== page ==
Website hacked

I have clients whose websites got hacked. Both lost HEAPS OF time and money to deal with it. How can you protect your website from hackers?

One of them lost his entire website and had to rebuild from scratch. His website was offline for a couple of months as he had to go through the entire web design process again. It goes without say, it cost him BIG money and he had to divert LOTS OF time to deal with it.

The other client was hacked by someone from Russia. Fortunately, he had backups. But unfortunately, his backups were not up to date. He was able to get back most of his website. But the hacker left behind a trail of destruction which he had to spend money to pay someone to clean up.

So, the question is, have you taken any preventative measures to protect your website from being hacked? Sometimes, despite the best of your efforts, it is still possible for your website to get hacked. In that case, do you have any contingency plans to deal with it?

Here are some of the issues you have to think about. As the old adage says, prevention is better than cure. Both of my clients lost a huge amount of time and money to deal with the hack after the fact. Had they taken preventative measures and had contingency plans in place, they could have saved that time and money.

Web-Hosting Provider

First, if you are using a shared web hosting service to power your website, know that not all of them takes cybersecurity seriously.

One of my client’s web-hosting provider was using an old version of PHP backend on their web server which had lots of known security holes. They were slow in upgrading the software on their web server. I shook my head when I discovered that. It is only a matter of time before their webserver will be hacked. And when that happens, all their customers’ websites will be affected with this one single attack.

Mind you, that web-hosting provider is one of the top 20 web hosting service provider. I will let this company remain unnamed.

Personally, more than a decade ago, my website was hosted by another top 20 web hosting service provider. They were very slow in upgrading the software on their webserver backend. Needless to say, I switched away from them.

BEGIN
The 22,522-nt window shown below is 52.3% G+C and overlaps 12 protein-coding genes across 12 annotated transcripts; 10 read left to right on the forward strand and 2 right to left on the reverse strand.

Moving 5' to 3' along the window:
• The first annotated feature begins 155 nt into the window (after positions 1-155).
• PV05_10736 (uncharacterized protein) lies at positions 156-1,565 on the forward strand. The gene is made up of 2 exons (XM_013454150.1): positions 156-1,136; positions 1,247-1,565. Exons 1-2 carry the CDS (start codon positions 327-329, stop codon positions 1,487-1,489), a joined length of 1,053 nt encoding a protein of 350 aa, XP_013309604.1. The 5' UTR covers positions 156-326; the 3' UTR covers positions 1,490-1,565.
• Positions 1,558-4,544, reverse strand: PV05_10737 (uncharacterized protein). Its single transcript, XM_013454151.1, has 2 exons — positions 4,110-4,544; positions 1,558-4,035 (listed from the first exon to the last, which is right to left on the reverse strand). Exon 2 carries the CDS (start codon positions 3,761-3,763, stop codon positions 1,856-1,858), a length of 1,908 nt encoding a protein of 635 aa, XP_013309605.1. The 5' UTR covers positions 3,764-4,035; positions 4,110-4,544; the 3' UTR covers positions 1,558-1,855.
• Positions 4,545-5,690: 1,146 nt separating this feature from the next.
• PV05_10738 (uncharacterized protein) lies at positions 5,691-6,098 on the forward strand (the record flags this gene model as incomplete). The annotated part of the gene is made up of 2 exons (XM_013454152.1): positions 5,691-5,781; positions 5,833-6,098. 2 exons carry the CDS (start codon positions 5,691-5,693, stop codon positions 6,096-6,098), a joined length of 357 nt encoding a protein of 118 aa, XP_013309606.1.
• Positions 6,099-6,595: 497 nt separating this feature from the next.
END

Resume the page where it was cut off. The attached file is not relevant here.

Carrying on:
So, the lesson is clear. Just because a company is a big-brand-name web hosting service provider does not mean they take cybersecurity seriously.

Updating your content management system (CMS)

Most of you will be using WordPress as your CMS. Others may be using Drupal. Whichever CMS you use, you have to be on the ball to update your CMS whenever they issue a software update. Each update will patch security holes as they are discovered so that hackers cannot get in.

Again, a good web hosting service provider can do that automatically for you. If not, you have to do it yourself proactively.

Watch your plugins

Most CMS allows you to extend its functionality with extensions called “plugins”. One of the most common ways for hackers to get in is via vulnerable plugins.

In fact, I would argue that it is easier for hackers to get in from vulnerable plugins than from vulnerable CMS. CMS like WordPress have the resources of a large corporation to fix and patch security holes as they are discovered. On the other hand, plugins are usually created by individuals and small companies, who may not have the resources to secure and patch their plugins.

My client’s website was hacked through a vulnerable plugin. Fortunately, he was able to restore his website from backups. However, because the plugin in the backup was still vulnerable, the hacker got in again.

Repeatedly.

That happened until the offending plugin was identified and patched with an update from the plugin creator.

Therefore, the general rule of thumb are:

  1. Use as little plugins as possible. The fewer plugins you use, the smaller your attack surface area and hence, the less likelihood for hackers to get in.
  2. Be on the ball to update your plugins. Again, a good web hosting service provider can do that automatically for you. If not, you have to do it yourself proactively.

Boost with security plugins

In WordPress, there are some security plugins that harden your website against hackers. Some of them prevent hackers from brute-force guessing your passwords. Some scan your website regularly for malware. Some provide a 2nd-factor authentication (2FA) security feature, which is basically a second password that changes every 30 seconds.

If you need any advice in this area, come speak to us.

Password security

You can have all the security you want, but if you practice poor password hygiene, all your security will come to nothing.